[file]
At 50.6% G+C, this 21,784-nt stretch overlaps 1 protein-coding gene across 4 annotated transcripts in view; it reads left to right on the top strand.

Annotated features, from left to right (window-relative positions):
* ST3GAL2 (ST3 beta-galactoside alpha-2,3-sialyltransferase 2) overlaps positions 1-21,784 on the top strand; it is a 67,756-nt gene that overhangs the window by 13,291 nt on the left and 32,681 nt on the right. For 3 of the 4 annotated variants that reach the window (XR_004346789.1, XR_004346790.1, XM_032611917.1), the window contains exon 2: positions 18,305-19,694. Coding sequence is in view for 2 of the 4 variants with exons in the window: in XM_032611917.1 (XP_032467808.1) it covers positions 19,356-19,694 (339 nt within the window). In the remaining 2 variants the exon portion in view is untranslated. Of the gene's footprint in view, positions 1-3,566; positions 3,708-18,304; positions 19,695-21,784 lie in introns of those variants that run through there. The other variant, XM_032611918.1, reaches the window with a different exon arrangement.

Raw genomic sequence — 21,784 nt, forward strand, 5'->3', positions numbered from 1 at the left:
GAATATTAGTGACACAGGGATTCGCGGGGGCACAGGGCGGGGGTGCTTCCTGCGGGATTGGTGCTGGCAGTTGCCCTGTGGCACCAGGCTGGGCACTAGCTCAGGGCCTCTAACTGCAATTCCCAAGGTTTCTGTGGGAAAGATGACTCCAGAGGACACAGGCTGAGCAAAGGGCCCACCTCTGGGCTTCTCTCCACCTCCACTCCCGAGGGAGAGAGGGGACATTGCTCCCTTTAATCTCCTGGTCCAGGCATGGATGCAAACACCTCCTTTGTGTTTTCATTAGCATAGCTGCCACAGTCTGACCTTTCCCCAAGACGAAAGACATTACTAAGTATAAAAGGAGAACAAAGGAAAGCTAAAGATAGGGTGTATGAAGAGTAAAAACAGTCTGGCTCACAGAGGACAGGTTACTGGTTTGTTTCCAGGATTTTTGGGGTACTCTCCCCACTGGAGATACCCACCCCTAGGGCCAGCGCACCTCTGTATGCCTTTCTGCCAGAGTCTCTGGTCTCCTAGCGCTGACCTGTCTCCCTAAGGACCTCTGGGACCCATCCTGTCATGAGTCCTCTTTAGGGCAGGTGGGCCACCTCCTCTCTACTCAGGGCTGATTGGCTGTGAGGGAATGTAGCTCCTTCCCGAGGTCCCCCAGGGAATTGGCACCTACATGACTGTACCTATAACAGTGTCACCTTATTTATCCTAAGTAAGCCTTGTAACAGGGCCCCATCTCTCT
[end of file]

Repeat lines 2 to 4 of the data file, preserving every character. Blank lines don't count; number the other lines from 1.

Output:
Annotated features, from left to right (window-relative positions):
* ST3GAL2 (ST3 beta-galactoside alpha-2,3-sialyltransferase 2) overlaps positions 1-21,784 on the top strand; it is a 67,756-nt gene that overhangs the window by 13,291 nt on the left and 32,681 nt on the right. For 3 of the 4 annotated variants that reach the window (XR_004346789.1, XR_004346790.1, XM_032611917.1), the window contains exon 2: positions 18,305-19,694. Coding sequence is in view for 2 of the 4 variants with exons in the window: in XM_032611917.1 (XP_032467808.1) it covers positions 19,356-19,694 (339 nt within the window). In the remaining 2 variants the exon portion in view is untranslated. Of the gene's footprint in view, positions 1-3,566; positions 3,708-18,304; positions 19,695-21,784 lie in introns of those variants that run through there. The other variant, XM_032611918.1, reaches the window with a different exon arrangement.

Raw genomic sequence — 21,784 nt, forward strand, 5'->3', positions numbered from 1 at the left: